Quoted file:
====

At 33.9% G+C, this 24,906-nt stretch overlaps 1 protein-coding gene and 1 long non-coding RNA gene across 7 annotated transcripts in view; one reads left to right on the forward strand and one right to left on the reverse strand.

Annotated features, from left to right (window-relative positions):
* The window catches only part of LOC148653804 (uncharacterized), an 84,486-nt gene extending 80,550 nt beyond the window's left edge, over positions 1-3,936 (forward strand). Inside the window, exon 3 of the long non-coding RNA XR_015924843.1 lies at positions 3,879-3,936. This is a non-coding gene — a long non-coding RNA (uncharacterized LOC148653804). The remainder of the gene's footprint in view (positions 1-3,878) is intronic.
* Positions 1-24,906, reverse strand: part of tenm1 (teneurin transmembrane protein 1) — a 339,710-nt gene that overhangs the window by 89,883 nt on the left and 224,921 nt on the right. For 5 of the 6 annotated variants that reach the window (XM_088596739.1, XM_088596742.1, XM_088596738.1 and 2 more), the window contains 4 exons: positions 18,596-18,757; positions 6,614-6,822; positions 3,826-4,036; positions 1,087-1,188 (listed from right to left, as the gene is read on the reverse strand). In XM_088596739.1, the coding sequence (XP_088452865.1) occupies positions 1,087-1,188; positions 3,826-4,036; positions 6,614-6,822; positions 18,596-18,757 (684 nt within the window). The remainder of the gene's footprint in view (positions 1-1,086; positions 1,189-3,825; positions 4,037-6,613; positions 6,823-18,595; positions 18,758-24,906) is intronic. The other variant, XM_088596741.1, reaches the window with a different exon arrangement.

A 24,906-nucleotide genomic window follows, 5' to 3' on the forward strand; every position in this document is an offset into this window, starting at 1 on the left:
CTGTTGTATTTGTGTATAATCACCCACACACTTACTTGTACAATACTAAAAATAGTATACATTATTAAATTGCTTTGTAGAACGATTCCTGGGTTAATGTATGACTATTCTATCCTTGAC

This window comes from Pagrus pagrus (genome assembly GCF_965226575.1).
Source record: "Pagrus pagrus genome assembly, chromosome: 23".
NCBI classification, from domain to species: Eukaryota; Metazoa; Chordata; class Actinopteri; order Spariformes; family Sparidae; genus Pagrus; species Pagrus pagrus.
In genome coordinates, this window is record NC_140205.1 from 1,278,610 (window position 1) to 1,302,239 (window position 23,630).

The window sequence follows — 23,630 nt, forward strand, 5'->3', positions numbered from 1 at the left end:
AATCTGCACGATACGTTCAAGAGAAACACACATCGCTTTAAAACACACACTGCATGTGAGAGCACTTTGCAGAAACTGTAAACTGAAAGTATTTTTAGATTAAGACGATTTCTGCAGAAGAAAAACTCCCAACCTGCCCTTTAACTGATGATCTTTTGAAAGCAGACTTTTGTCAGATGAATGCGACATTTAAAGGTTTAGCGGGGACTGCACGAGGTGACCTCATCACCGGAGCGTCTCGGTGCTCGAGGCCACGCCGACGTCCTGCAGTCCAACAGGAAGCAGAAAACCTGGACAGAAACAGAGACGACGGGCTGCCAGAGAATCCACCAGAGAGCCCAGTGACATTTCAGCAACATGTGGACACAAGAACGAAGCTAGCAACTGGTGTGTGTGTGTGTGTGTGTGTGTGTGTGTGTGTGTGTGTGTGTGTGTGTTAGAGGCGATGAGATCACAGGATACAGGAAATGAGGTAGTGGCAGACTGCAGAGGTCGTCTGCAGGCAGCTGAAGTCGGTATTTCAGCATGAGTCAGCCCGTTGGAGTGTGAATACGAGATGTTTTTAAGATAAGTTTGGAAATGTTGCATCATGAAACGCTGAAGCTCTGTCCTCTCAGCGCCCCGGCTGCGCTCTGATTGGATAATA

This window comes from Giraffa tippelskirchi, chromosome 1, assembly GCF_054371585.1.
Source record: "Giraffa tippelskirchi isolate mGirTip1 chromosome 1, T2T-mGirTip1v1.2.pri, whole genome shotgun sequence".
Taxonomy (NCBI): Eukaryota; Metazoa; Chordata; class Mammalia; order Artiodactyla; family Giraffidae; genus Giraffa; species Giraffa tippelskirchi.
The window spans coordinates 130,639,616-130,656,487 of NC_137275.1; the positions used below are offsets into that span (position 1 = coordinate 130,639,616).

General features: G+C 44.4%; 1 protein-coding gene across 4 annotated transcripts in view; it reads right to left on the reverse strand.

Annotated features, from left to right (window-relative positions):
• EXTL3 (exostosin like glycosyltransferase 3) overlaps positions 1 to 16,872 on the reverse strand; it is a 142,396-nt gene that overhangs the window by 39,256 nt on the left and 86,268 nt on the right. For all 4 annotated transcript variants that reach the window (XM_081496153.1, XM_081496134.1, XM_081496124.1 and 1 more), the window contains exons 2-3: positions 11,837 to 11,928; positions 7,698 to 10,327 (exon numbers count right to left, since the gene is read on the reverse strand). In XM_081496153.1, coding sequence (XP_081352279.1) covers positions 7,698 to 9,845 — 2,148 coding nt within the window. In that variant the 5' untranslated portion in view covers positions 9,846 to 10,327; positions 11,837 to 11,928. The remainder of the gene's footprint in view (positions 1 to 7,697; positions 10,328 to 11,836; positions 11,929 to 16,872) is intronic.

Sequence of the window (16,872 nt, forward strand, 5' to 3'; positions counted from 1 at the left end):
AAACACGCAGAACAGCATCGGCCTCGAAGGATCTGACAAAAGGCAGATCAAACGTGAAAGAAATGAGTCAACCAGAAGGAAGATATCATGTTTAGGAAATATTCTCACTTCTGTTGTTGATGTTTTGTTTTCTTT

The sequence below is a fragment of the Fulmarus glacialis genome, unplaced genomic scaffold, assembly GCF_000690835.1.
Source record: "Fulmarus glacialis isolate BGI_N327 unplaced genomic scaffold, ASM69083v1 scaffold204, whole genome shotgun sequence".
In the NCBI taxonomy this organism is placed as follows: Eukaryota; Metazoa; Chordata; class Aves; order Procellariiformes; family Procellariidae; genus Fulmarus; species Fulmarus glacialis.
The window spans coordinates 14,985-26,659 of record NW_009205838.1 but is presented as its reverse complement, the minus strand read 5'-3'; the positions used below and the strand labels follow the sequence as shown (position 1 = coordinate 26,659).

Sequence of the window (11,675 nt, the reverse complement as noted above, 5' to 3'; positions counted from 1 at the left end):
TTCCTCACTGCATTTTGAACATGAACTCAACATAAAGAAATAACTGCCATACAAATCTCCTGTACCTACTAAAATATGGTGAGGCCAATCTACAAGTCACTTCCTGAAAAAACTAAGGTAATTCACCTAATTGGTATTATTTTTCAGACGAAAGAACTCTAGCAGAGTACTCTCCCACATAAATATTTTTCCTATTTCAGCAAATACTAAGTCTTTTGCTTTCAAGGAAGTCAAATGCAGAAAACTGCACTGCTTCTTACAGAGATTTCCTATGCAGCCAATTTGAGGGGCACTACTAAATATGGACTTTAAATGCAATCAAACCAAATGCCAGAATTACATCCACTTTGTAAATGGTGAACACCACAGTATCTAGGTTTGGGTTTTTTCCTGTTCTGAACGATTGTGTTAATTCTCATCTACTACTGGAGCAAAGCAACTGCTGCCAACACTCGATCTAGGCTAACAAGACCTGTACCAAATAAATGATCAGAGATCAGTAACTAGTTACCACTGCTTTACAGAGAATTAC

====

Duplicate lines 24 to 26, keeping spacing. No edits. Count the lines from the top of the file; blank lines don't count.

In the NCBI taxonomy this organism is placed as follows: Eukaryota; Metazoa; Chordata; class Aves; order Procellariiformes; family Procellariidae; genus Fulmarus; species Fulmarus glacialis.
The window spans coordinates 14,985-26,659 of record NW_009205838.1 but is presented as its reverse complement, the minus strand read 5'-3'; the positions used below and the strand labels follow the sequence as shown (position 1 = coordinate 26,659).

Sequence of the window (11,675 nt, the reverse complement as noted above, 5' to 3'; positions counted from 1 at the left end):